On the other hand, there has been a media crusade portraying Muslims as regressive on LGBT rights – especially after the Pulse nightclub shooting in Orlando. Whilst this is not completely untrue, a 2015 Pew poll discovered that American Muslims are more likely to support same-sex marriage than evangelical Christians, Jehovah’s Witnesses and Mormons. Additionally, in spite of his strong Islamic faith, the Mayor of London, Sadiq Khan has also pushed for the legalisation of same-sex marriage and equal rights in the UK. If anything, this brilliant piece by Glenn Greenwald shows how Christian Africa is rife with anti-LGBT persecution – with anti-LGBT legislation being espoused by certain American Christians. Somehow, we do not witness demands for Christians to be banned from entering the States, nor do we see “rational atheists” like Sam Harris calling for every Christian to be profiled. There is no denying the anti-LGBT regression seen in Islamic states, but let us not shamelessly excuse our double standards in the name of justice.
Any theologian worth their salt would surmise that interpreting sacred texts without an understanding of context is fallacious. Yet, this is simply not a view shared by certain sects of the Muslim community. Notably, there is an inherently negative view of Jewish people in the Muslim world, based on certain anti-Semitic verses in the Koran. As indicated in the Pew Global Attitudes Project, countries like Jordan and Lebanon have a completely unfavourable opinion of Jews. In a 2014 ADL survey to gauge anti-Semitism, Malaysia has also emerged with a 61 per cent anti-Semitism rating – the highest in Asia, outside of the Middle East. To be fair, the Muslim-dominated Indonesia polled at a lower 48 per cent. Whilst this is a problem based on biased politicking as well, the fact that Muslim-populated countries show an overall higher rate of anti-Semitism is indicative of a bigger problem within the religious community itself.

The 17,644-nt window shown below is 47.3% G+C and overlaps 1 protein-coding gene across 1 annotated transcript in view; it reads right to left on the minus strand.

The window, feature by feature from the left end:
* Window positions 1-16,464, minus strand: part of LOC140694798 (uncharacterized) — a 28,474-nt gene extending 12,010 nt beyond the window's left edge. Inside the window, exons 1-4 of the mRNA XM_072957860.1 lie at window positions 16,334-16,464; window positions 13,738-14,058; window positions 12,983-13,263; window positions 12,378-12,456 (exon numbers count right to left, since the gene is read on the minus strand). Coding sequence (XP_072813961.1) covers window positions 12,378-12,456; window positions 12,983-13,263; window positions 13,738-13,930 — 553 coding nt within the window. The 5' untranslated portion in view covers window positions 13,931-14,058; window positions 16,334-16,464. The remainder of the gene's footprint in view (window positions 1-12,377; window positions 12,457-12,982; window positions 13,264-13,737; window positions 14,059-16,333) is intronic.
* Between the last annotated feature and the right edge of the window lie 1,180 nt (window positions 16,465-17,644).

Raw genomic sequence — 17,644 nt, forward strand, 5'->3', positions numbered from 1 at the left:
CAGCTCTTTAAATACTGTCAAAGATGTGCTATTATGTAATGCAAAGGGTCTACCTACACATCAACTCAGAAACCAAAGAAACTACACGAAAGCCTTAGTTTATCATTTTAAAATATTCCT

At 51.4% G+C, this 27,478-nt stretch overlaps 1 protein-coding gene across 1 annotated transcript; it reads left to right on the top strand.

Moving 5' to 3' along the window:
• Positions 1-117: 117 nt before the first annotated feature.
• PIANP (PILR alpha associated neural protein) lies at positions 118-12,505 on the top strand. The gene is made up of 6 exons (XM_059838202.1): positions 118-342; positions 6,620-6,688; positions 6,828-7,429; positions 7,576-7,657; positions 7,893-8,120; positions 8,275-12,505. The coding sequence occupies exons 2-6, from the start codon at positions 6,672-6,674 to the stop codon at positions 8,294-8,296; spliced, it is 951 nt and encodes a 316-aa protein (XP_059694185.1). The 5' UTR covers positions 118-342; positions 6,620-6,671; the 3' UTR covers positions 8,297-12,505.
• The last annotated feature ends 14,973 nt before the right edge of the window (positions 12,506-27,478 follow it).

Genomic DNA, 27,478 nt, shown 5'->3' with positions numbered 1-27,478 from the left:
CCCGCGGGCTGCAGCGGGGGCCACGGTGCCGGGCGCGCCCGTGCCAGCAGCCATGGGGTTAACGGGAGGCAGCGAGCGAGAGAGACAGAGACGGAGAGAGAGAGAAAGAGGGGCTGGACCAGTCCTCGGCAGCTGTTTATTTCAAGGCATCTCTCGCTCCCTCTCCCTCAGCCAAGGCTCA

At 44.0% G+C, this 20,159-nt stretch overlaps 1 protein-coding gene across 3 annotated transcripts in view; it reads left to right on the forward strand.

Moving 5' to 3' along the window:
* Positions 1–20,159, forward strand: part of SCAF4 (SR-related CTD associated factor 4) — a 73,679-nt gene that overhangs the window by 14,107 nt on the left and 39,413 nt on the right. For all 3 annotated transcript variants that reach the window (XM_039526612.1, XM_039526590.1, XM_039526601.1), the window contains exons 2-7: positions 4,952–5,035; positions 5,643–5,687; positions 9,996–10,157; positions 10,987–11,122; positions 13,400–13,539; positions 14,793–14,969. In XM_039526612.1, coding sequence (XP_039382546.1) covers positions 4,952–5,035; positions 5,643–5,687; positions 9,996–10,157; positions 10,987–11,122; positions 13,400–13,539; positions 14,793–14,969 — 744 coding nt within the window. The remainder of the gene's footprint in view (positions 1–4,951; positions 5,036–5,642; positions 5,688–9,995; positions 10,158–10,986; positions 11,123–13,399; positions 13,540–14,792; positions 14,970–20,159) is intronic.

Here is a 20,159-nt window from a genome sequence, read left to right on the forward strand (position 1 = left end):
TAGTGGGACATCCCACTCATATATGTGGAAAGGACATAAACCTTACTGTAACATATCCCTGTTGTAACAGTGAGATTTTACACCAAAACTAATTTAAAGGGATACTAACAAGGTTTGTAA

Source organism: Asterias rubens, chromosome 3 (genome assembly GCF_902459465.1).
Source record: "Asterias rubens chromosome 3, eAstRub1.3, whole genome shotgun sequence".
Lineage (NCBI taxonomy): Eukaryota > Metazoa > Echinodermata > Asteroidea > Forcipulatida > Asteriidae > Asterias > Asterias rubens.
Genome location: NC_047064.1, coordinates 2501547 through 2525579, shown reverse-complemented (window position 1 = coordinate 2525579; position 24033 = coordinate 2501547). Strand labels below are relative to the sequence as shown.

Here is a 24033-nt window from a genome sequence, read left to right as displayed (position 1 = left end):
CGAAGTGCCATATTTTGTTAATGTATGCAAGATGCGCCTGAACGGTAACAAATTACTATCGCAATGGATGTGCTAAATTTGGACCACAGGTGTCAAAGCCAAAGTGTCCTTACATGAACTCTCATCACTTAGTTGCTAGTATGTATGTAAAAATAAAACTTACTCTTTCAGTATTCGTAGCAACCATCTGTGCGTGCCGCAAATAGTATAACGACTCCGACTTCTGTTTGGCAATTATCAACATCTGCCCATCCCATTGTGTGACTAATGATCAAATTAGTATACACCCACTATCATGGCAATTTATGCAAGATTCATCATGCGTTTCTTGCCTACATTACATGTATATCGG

To be absolutely clear, having preconceived prejudices against someone for believing in Allah is insidious to our societal development. For instance, Islamic State is viewed in an overwhelmingly negative light in Muslim-populated countries. To homogenise an entire group of people, with an immediate assumption of intent to terrorise, is nothing less than repugnant, Islamophobic behaviour.
With that being said, the Maajid Nawaz take on the entire issue seems fair. Instead of trying to absolve Islam from all blame, we need to acknowledge that an interpretation of Islam has had something to do with the recent terror attacks. Religious extremists truly believe they are doing good in the name of their religion, and this is based on their interpretation of the holy scripture – it is unwise to automatically dismiss them as “un-Islamic” simply because we do not interpret the Koran as such. There is, however, a fine line between being suspicious of an ideology and being hateful towards its adherents. Religious discussions require nuance and sensitivity, not generalisations. To think my Grab driver made such an assumption, without knowing any of my beliefs, goes to show how fractured interfaith relations have become – let us not fall into that trap.